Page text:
I wonder sometimes what the lesson is in all this. Why did I end up in a family like mine? What did I do in a previous life and why did I have to learn whatever it is that I’m not learning? One of my daughters asked me what I thought my purpose in life was recently. The answer is “I have no idea.”

Sarah asked “Why do you come here Traci? What is it you hope to get out of all this work?” My answer tonight: “I want to feel lovable. I want to feel safe. I want to feel ‘normal’. I want to have someone say to me “You suck!” and be able to reply “You have no idea how wonderful I am” and mean it. I want to feel… something besides numb. I want to believe.”

Therapy is hell. There is no way out but through. Onward…and upward… please god. Peace.


7 responses to this post.

  1. Seeking out all the pain inside, grabbing it and putting it on the table. That is really hard.
    Your tatoo was a perfect symbol of where you have been and what you have become. One day, you will be able to say “You have no idea how wonderful I am” and mean it. It will come, I know it will.
    And Traci, I think you do believe it deep down, buried in there.
    You are the butterfly in flight, finding your way. When you finally land, you will find it.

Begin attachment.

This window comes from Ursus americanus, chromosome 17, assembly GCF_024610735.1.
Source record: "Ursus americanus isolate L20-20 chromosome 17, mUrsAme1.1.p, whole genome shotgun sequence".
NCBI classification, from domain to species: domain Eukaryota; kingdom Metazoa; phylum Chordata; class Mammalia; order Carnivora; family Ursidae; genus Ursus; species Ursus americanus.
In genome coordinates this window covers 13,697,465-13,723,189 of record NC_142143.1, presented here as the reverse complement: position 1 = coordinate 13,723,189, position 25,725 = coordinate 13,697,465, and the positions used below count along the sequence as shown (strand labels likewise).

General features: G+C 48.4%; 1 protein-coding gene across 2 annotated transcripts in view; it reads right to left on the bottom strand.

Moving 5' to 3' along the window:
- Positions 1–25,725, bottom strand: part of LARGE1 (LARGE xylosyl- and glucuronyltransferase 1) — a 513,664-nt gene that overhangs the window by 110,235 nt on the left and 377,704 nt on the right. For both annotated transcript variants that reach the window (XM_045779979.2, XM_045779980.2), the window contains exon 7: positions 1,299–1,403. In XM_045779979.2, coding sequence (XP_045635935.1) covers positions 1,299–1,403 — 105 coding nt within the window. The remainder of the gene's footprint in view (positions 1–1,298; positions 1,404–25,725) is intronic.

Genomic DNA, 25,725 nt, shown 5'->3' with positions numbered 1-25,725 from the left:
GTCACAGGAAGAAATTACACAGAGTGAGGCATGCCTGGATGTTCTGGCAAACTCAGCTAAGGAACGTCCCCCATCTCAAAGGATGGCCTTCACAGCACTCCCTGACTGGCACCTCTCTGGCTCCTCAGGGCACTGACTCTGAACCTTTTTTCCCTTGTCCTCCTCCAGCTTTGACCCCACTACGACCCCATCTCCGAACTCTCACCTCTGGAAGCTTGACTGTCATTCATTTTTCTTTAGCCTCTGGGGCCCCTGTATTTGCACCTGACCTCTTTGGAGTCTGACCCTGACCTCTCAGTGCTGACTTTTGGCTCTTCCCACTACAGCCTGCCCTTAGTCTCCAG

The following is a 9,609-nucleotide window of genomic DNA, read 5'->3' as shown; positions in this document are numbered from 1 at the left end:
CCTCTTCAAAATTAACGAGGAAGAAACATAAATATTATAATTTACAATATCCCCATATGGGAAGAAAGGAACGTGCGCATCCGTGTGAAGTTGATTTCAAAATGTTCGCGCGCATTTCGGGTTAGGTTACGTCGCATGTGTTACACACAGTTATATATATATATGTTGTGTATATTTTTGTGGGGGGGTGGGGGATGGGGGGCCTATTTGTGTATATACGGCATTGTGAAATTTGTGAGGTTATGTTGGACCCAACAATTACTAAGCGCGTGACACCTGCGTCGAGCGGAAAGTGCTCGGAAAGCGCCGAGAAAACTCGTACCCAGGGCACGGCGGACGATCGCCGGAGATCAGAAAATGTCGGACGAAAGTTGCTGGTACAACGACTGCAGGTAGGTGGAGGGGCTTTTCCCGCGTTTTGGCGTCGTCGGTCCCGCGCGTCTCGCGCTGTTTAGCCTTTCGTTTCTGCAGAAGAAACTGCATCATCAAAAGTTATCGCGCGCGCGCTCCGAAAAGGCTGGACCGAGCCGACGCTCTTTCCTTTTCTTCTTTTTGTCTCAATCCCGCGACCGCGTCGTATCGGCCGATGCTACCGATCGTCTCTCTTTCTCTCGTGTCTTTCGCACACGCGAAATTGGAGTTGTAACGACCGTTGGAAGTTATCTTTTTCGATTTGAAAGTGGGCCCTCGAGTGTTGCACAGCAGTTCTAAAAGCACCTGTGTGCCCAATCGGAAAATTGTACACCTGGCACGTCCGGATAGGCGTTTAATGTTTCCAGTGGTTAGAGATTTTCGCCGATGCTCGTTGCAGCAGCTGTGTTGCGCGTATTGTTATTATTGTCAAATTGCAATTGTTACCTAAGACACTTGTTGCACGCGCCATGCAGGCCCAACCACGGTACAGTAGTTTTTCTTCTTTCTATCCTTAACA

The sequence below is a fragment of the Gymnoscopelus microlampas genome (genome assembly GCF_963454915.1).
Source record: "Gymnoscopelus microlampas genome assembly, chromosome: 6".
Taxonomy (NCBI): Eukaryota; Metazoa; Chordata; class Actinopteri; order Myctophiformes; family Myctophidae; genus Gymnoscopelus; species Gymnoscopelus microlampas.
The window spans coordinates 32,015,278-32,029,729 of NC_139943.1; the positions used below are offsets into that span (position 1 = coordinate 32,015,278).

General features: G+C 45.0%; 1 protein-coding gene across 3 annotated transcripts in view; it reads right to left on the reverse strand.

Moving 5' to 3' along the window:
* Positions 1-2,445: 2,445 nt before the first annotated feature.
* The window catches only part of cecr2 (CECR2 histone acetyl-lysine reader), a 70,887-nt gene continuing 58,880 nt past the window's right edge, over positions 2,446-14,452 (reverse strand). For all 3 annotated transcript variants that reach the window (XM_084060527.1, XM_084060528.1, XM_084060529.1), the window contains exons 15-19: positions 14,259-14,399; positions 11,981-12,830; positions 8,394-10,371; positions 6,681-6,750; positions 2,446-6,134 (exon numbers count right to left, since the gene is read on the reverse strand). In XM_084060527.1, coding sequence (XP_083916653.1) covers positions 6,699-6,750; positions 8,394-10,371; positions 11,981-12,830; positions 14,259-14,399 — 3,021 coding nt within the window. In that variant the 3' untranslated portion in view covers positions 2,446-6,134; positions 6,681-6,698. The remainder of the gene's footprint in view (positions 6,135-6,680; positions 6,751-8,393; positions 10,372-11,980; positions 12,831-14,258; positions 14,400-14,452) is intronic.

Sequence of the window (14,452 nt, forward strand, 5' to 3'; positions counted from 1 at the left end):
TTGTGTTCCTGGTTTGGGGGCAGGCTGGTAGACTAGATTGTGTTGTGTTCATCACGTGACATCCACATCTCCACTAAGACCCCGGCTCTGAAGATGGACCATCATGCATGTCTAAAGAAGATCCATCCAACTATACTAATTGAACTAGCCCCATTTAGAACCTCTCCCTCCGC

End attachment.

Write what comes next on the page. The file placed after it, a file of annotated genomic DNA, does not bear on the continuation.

2. I think that even though the input was bad, the information wrong, your “computer” is hard wired to know how perfect you really are. Warm, wonderful, a kind loving soul. I know that someday you will know what I have known since the first day I met you, you are wonderful in every way!

    I love you Traci!


  3. If you didn’t know you were worthy, deep down, you wouldn’t be seeking the help you’ve gotten to find it. You’d have given up long ago. Thank God you didn’t.

    One thing to keep in mind…there really isn’t any such thing as “normal.” There’s no standard to measure up to. Just go by how you feel, and not what you think other people are feeling. None of us are “normal.”


  4. Traci – I speak to you as a friend – I put my Bible down. I am speaking to you as Stephen Bennett, a regular, every day person like everyone else.

    I have read your blog. I am so sorry for the years of pain, of abuse by family, by “religion” and more.

    I am so thankful you are in therapy – getting all of that “garbage” on the inside dumped out – for good.

    You DO have worth. You DO have value. You DO have a purpose. Turn the negative into the positive.

    You ARE a butterfly emerging, growing, changing.

    You are a beautful person, woman and mother of three who has kids who look to you as their role model.

    You are a precious individual, and don’t EVER let anyone ever tell you that you are anything less.

    In our ministry, we deal with adults who have suffered abuse by family members early on. I know EXACTLY where you are coming from.

    Without this being misconstrued, I love you as a fellow human being – a person created in the image of God.

    You WILL overcome and be a source of strength for many some day, people who believe there is no longer any hope.